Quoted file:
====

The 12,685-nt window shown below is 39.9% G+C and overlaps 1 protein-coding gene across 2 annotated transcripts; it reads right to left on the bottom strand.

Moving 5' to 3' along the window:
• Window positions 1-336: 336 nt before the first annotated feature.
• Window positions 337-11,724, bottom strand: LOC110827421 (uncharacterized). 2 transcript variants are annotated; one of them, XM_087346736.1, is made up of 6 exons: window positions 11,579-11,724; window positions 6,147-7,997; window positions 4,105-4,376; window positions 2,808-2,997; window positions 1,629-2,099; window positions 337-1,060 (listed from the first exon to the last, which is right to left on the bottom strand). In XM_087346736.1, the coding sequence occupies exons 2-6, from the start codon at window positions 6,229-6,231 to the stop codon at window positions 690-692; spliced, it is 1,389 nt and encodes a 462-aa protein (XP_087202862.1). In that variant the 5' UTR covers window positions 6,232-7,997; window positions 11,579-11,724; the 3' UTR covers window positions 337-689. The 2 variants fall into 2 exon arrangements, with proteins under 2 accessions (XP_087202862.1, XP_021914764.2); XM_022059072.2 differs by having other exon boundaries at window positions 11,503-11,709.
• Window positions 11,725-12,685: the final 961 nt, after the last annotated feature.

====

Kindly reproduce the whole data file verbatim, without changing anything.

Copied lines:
The 12,685-nt window shown below is 39.9% G+C and overlaps 1 protein-coding gene across 2 annotated transcripts; it reads right to left on the bottom strand.

Moving 5' to 3' along the window:
• Window positions 1-336: 336 nt before the first annotated feature.
• Window positions 337-11,724, bottom strand: LOC110827421 (uncharacterized). 2 transcript variants are annotated; one of them, XM_087346736.1, is made up of 6 exons: window positions 11,579-11,724; window positions 6,147-7,997; window positions 4,105-4,376; window positions 2,808-2,997; window positions 1,629-2,099; window positions 337-1,060 (listed from the first exon to the last, which is right to left on the bottom strand). In XM_087346736.1, the coding sequence occupies exons 2-6, from the start codon at window positions 6,229-6,231 to the stop codon at window positions 690-692; spliced, it is 1,389 nt and encodes a 462-aa protein (XP_087202862.1). In that variant the 5' UTR covers window positions 6,232-7,997; window positions 11,579-11,724; the 3' UTR covers window positions 337-689. The 2 variants fall into 2 exon arrangements, with proteins under 2 accessions (XP_087202862.1, XP_021914764.2); XM_022059072.2 differs by having other exon boundaries at window positions 11,503-11,709.
• Window positions 11,725-12,685: the final 961 nt, after the last annotated feature.